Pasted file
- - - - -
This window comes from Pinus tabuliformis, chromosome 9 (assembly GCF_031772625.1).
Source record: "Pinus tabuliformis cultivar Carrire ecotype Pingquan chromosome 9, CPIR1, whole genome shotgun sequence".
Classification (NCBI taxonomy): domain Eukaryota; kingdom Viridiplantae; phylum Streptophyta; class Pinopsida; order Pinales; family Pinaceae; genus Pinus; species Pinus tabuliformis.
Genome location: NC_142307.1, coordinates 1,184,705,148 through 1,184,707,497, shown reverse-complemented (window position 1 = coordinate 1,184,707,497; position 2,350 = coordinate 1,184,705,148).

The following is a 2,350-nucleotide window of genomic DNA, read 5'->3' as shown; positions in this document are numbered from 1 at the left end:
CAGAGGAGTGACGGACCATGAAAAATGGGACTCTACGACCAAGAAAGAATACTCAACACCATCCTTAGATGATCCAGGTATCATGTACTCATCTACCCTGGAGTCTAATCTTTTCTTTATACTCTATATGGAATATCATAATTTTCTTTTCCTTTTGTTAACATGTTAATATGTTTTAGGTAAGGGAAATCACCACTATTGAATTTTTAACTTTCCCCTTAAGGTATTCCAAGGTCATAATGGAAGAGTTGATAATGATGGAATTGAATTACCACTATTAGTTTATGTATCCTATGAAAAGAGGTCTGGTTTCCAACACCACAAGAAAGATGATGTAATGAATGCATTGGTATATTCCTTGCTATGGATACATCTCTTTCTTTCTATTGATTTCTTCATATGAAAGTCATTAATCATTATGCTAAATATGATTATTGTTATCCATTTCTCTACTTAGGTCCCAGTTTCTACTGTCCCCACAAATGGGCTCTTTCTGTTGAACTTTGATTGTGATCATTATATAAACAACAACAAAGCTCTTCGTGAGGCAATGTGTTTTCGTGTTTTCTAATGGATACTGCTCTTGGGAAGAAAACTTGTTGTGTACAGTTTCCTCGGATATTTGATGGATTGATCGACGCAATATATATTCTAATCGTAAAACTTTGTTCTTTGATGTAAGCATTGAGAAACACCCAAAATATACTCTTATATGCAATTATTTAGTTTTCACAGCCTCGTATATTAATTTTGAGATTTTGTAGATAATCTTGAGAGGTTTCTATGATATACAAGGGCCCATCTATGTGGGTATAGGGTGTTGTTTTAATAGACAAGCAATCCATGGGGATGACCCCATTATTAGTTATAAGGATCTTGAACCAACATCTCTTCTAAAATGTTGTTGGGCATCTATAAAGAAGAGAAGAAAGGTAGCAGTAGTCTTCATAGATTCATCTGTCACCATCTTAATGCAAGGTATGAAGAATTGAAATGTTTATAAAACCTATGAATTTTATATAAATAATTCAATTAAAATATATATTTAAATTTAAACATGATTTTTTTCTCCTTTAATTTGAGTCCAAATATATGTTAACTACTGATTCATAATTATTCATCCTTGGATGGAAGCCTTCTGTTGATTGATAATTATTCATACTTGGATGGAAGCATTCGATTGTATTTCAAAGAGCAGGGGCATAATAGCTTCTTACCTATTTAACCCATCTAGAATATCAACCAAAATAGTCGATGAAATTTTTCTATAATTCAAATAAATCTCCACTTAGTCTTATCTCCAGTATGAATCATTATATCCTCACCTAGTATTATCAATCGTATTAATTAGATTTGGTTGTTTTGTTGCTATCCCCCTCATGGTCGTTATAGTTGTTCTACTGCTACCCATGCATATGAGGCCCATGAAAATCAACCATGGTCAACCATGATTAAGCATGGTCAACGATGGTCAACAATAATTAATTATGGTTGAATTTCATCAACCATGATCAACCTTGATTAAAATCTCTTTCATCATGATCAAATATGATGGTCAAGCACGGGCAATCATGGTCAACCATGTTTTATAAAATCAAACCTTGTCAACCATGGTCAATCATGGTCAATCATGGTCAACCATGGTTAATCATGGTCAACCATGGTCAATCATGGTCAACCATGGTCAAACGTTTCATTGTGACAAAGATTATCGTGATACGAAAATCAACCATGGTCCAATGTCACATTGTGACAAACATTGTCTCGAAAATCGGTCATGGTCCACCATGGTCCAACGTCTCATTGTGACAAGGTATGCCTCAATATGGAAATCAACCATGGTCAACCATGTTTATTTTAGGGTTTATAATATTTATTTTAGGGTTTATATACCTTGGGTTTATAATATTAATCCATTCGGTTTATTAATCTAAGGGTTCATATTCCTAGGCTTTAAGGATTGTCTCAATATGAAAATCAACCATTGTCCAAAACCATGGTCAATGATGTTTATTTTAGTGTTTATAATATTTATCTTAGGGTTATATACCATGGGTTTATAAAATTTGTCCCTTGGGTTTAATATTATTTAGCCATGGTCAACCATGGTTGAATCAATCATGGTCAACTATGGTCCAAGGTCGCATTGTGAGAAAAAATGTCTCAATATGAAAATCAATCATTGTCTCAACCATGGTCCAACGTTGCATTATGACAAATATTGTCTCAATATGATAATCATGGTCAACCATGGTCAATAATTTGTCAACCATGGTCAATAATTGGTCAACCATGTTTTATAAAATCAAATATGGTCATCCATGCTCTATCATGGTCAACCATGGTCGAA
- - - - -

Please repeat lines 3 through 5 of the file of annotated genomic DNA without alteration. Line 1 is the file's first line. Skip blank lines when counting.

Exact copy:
Classification (NCBI taxonomy): domain Eukaryota; kingdom Viridiplantae; phylum Streptophyta; class Pinopsida; order Pinales; family Pinaceae; genus Pinus; species Pinus tabuliformis.
Genome location: NC_142307.1, coordinates 1,184,705,148 through 1,184,707,497, shown reverse-complemented (window position 1 = coordinate 1,184,707,497; position 2,350 = coordinate 1,184,705,148).

The following is a 2,350-nucleotide window of genomic DNA, read 5'->3' as shown; positions in this document are numbered from 1 at the left end: